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How Exercise Can Support a Child’s Emotional Health

Exercise and emotional health are more interrelated than many people realize. Just as emotional wellness promotes good physical health, keeping our bodies healthy can help prevent, even heal, emotional issues. Exercise is important because it helps improve mood, self-esteem, self-image, quality of sleep, attention, academic performance, interpersonal skills, and coordination, while creating a strong healthy body. All of these are important when coping with stress and trauma.

Here are some ideas to help you and your child stay physically and emotionally healthy using exercise.


Today’s kids just don’t move enough—they spend way more time in front of a screen than previous generations did. So helping your child learn to weave daily exercise into a healthy lifestyle is an important part of a parent’s job. Children typically follow the example of their parents, extended family, or friends, so modeling this habit yourself can make a big impression.

Some kids love to exercise, some don’t. If they love to exercise it will be easy for you to get them to go outside and spontaneously move their bodies. There is a fine balance between letting them determine what they want to do and directing them. The best is to try many activities and sports and see what they like the most. A child who learns how their body moves will build body awareness as well as self-awareness. Gymnastics, dance, yoga, and martial arts are particularly good for teaching body awareness. These skills can help them listen to their bodies, and in turn, help them avoid injuries in other sports and activities.

For kids who don’t like to participate in sports, be creative in getting them to move. Dance around the house, chase them (in fun), play tag, be silly, jump on a trampoline (or bed ), do a quick clean-up game that includes running around. The younger you get them to move, the more inclined they are to continue as they get older, even into adulthood, which will prevent obesity and other serious health problems, now and in the future. Remember that FUN is the keyword for encouraging kids to move their bodies!


Some see yoga as a class of stretching. It is about stretching, but it’s so much more. Yoga is also about mindfulness, breath control, body awareness, meditation, and it can also be very physically challenging, depending upon the class. Beyond the physical gains from yoga, there are many emotional benefits from it too. Yoga helps the body relax and move from a sympathetic state to a parasympathetic state, relieving stress and tension. The brain releases calming hormones instead of stress hormones, and it’s an avenue for self-expression and awareness. Yoga also helps improve immune function and digestion. I love yoga but I was resistant for years. My excuse was, “I can’t do yoga, I am the most unlimber person in the world!” When I finally tried it, I realized that our bodies can become more limber with practice. It was hard at first but I started slow with a video in my basement and then moved to a class. Now I love it and can’t go a week without it. Oh how I wish I would have done it with my kids when they were young! A neighbor recently told me that when he began doing yoga daily, within 10 months he’d lost 40 pounds, and was able to stop taking medication for both physical and emotional issues, saving him hundreds of dollars per year.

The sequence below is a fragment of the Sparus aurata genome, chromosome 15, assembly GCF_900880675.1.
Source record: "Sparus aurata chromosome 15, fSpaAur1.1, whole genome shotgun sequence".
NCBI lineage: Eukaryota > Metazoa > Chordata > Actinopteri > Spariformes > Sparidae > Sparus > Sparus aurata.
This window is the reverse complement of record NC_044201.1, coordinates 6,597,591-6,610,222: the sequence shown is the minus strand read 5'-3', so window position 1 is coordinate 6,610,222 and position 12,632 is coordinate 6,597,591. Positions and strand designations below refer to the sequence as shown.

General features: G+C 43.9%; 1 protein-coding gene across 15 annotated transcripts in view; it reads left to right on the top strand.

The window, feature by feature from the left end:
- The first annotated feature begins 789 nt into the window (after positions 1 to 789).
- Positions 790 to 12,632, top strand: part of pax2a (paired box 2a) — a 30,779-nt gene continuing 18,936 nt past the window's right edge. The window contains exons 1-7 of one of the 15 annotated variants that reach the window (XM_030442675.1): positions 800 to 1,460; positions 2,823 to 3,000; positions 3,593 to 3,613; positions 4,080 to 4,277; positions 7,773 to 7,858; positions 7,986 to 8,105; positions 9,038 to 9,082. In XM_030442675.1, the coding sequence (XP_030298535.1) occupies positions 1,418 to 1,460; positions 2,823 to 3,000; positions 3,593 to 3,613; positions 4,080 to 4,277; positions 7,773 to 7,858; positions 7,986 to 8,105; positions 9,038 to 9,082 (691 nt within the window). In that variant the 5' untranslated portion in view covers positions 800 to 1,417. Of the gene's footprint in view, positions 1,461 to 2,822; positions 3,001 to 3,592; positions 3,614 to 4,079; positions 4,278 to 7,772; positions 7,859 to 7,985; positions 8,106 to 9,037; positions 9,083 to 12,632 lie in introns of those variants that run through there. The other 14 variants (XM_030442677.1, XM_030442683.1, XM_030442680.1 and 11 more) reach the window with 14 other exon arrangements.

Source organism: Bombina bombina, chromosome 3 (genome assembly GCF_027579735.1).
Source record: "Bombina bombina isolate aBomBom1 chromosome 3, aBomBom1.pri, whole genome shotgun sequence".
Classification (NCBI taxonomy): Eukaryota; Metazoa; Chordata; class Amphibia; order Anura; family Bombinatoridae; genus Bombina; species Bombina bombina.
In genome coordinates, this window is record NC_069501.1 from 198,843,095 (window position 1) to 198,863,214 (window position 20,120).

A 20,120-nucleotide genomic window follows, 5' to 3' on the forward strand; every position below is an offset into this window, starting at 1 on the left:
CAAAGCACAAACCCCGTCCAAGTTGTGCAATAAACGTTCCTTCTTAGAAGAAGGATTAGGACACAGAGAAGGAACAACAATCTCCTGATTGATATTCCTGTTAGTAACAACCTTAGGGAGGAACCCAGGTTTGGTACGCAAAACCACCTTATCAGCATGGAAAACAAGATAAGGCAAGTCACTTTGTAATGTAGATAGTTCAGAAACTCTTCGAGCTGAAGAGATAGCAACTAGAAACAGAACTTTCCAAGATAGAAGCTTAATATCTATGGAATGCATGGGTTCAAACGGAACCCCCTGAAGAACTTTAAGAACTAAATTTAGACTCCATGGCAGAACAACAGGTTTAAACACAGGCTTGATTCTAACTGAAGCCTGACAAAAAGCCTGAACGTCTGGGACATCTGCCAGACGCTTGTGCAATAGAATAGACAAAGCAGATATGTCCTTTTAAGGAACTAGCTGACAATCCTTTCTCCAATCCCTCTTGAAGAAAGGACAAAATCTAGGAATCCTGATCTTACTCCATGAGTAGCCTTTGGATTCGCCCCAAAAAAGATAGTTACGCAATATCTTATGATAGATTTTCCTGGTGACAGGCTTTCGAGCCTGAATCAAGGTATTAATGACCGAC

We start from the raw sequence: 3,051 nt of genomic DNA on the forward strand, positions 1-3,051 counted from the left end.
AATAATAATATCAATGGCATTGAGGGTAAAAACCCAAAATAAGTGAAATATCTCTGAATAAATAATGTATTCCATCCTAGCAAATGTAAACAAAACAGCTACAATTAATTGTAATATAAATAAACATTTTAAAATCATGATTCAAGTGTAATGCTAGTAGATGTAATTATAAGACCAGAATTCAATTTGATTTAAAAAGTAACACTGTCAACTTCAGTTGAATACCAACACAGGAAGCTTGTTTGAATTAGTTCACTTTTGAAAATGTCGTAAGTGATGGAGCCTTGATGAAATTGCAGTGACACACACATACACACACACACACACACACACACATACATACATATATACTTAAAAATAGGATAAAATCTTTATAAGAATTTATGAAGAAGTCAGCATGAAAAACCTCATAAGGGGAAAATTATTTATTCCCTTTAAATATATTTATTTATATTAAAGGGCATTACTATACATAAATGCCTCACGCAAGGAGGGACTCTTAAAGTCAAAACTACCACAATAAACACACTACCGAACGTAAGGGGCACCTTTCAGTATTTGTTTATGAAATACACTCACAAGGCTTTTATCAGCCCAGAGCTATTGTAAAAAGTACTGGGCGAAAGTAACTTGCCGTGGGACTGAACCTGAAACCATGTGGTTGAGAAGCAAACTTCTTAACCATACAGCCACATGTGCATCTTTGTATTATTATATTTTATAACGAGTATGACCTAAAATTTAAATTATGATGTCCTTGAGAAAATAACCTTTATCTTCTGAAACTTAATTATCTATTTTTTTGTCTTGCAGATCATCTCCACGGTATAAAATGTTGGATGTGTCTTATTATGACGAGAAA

Begin yoga wherever you feel comfortable. You can start by trying free videos on YouTube or picking some up from the library. When your kids see other kids doing yoga on the video, they will be more encouraged to do it themselves. Going to a class together will create experiences and memories you both will cherish.

Movement and exercise are also keys to longevity. Research has shown those who live into their 90’s and even 100 move every day. Helping yourself and teaching your child these lifelong tools will benefit everyone. If you are feeling resistance, you can always download The Imagine Project journal to help you move through your resistance. Good luck and enjoy!

Take care,


Dianne is the founder and CEO of The Imagine Project, Inc., a nonprofit organization that helps children K-12 (and adults) process and heal from difficult life circumstances through expressive writing. Dianne has her Masters in Psychiatric/Mental Health Nursing, is a thought leader in stress and trauma in children and has written multiple award-winning books including The Imagine Project: Empowering Kids to Rise Above Drama, Trauma, and Stress. She is an international speaker, lives in Colorado and has 3 grown children. Learn more about The Imagine Project at

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